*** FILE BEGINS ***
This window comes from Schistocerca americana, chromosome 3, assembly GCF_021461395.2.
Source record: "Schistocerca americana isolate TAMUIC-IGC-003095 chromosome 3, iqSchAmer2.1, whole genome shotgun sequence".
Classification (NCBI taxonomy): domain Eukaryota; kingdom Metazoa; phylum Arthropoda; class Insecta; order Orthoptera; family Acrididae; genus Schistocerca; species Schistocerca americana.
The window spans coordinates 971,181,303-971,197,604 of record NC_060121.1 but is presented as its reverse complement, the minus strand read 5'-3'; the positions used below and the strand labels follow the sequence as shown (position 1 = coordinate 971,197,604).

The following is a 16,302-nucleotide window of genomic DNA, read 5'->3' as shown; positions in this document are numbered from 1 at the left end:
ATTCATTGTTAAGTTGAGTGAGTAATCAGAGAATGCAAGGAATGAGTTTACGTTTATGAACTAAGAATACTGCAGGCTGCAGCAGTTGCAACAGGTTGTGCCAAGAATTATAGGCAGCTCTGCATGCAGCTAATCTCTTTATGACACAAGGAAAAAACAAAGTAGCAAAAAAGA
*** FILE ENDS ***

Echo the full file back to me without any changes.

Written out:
This window comes from Schistocerca americana, chromosome 3, assembly GCF_021461395.2.
Source record: "Schistocerca americana isolate TAMUIC-IGC-003095 chromosome 3, iqSchAmer2.1, whole genome shotgun sequence".
Classification (NCBI taxonomy): domain Eukaryota; kingdom Metazoa; phylum Arthropoda; class Insecta; order Orthoptera; family Acrididae; genus Schistocerca; species Schistocerca americana.
The window spans coordinates 971,181,303-971,197,604 of record NC_060121.1 but is presented as its reverse complement, the minus strand read 5'-3'; the positions used below and the strand labels follow the sequence as shown (position 1 = coordinate 971,197,604).

The following is a 16,302-nucleotide window of genomic DNA, read 5'->3' as shown; positions in this document are numbered from 1 at the left end:
ATTCATTGTTAAGTTGAGTGAGTAATCAGAGAATGCAAGGAATGAGTTTACGTTTATGAACTAAGAATACTGCAGGCTGCAGCAGTTGCAACAGGTTGTGCCAAGAATTATAGGCAGCTCTGCATGCAGCTAATCTCTTTATGACACAAGGAAAAAACAAAGTAGCAAAAAAGA